Velký vrch National Nature Monument

Velký vrch Hill is a low cone-shaped hill (308m) with steppe vegetation, which lies around 1km north of the village of Vršovice and not far from the town of Louny in the Ústecký kraj – Ústí nad Labem Region. The hill is the only locality in north-western Bohemia which was declared to protect the habitats of thermophilous fungi of a Mediterranean type, especially boletes and agaricales. The protected area was declared in 1989 on an area of 24.99ha.
This cone-shaped knob of a relative elevation of 60-100 metres is not of volcanic origin. The form is due to the bed of porcelanite (baked firm Tertiary clays of Miocene age) under the summit of the hill. Porcelanite represents the denudational remnants of rocks of the North Bohemian Brown Coal Basin. The slopes of Velký vrch Hill are formed of a basement of Mesozoic marlstones and sandstones of the Coniacian and Upper Turonian of the Bohemian Cretaceous Basin. On the surface the marlstones are disturbed by erosional gullies and landslides. The soil covering is clayey and limey.
A total of 166 macromycete fungi species have been recorded at the locality. Among the rarest fungi are the solitary amanita (Amanita echinocephala), Becker’s ringless amanita (Amanita beckeri), warted amanita (Amanita strobiliformis), rooting bolete (Boletus radicans), devil’s bolete (Boletus satanas) and lurid bolete (Boletus luridus). The majority of the protected area is covered by oakwoods, with rare plant species occurring in the undergrowth, including fragrant orchid (Gymnadenia conopsea) and broad-leaved helleborine (Epipactis helleborine), with purple mullein (Verbascum phoenicum), lady’s slipper (Cypripedium calceolus), purple milk-vetch (Astragalus danicus) and the Austrian milk-vetch (Astragalus austriacus) growing on the forest fringes.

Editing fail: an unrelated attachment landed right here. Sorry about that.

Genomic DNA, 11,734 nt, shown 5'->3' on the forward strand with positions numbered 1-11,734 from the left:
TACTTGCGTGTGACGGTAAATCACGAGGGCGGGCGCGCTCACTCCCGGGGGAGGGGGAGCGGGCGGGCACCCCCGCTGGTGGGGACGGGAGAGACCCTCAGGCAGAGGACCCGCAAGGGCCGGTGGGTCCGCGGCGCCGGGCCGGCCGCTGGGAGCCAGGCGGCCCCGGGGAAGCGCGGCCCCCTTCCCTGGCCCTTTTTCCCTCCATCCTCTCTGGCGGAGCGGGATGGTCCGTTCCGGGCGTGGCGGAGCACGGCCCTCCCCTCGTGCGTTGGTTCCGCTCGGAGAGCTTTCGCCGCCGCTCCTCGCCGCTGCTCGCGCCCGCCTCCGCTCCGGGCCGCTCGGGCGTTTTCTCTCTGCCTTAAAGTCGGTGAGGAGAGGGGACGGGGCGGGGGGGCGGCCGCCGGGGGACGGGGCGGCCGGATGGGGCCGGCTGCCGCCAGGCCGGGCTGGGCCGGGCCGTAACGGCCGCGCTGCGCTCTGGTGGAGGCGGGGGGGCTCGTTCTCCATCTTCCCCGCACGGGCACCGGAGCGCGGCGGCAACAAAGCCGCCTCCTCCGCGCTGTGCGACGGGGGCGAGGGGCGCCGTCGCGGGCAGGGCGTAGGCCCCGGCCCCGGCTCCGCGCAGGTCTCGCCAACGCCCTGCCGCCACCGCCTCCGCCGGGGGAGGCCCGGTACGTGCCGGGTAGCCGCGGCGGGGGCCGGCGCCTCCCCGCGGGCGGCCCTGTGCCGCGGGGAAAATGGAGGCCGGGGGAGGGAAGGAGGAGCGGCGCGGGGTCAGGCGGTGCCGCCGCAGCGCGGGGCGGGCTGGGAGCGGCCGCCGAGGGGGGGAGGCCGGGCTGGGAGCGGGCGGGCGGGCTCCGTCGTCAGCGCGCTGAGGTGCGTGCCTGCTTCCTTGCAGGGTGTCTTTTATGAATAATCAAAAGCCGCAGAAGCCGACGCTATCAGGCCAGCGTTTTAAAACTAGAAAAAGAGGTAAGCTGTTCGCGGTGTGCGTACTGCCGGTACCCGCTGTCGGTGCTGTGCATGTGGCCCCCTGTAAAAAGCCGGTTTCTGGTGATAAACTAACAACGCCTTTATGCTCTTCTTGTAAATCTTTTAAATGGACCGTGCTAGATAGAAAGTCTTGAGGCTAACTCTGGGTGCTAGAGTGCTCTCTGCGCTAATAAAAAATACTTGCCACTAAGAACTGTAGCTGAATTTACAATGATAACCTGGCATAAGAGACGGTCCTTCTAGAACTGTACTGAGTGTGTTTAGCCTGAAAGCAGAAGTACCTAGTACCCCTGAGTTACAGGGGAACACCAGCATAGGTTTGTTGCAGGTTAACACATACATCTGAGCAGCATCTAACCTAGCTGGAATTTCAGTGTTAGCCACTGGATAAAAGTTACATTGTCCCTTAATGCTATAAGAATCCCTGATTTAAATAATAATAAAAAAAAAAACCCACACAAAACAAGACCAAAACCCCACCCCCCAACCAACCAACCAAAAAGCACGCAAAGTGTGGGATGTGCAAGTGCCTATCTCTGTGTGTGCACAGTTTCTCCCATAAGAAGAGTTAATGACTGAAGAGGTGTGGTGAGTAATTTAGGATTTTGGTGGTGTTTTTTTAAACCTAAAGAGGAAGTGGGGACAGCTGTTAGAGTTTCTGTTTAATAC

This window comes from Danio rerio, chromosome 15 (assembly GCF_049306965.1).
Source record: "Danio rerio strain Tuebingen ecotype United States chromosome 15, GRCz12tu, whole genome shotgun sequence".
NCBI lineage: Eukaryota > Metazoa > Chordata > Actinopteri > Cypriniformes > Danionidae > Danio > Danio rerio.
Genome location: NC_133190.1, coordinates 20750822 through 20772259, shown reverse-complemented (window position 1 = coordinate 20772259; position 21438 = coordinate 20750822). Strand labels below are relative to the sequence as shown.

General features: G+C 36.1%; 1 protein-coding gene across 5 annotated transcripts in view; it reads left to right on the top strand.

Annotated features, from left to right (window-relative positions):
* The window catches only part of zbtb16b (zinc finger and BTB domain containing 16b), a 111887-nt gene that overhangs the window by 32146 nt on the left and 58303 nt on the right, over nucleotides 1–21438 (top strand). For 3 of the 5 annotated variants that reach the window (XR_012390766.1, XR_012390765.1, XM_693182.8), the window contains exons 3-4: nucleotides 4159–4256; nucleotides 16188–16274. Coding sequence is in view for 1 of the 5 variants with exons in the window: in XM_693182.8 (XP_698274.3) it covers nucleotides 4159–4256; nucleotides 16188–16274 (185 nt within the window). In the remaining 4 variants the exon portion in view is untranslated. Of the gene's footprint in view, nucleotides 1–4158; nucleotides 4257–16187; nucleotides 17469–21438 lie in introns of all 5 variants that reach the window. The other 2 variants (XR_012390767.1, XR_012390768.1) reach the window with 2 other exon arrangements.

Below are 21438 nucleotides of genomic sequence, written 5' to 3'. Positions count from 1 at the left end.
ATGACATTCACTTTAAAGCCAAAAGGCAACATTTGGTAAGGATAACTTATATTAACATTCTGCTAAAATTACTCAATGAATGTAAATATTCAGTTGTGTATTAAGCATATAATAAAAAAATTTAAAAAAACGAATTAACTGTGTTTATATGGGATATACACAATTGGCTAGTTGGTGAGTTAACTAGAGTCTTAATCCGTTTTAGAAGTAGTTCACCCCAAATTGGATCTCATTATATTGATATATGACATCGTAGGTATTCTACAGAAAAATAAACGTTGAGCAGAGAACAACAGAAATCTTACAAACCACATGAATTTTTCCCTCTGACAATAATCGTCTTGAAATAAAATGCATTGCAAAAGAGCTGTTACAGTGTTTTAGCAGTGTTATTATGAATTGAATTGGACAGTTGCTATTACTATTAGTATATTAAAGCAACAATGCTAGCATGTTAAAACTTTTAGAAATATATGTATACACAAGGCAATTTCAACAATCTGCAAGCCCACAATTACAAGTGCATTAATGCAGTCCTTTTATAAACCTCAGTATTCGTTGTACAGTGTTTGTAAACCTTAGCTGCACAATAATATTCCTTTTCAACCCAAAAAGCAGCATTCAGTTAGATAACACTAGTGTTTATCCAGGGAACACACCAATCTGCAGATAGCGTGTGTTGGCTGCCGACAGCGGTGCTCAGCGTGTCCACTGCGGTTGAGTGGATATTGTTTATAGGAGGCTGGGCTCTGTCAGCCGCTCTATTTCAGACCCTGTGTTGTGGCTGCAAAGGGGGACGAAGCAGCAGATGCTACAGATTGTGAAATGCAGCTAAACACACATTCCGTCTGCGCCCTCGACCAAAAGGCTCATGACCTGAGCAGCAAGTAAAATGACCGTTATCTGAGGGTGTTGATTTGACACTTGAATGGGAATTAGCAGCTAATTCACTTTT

The fauna of vertebrates in the protected area are the common species in a cultural landscape. The invertebrate fauna is of special note as Velký vrch NNM is one of the last sanctuaries for the critically endangered butterfly species – the Damon blue (Polyommatus damon) in the Czech Republic.
Velký vrch Hill is covered by acidic oakwoods with scattered limes and ash. The eastern slopes also have Scots pines and a high proportion of non-native Austrian pine (Pinus nigra) and false acacias (Robinia pseudoacacia).
Management activities in the protected area are targeted towards suppressing non-native tree species and supporting the development of the mycoflora. The locality is visited by mushroom collectors and it is necessary to educate them as they often mistake edible and poisonous fungi, or unnecessarily destroy inedible fungi, especially agaricales.
Note: The coat of arms of the nearby village of Vršovice includes the symbolic profile of Velký vrch Hill and the devil’s bolete.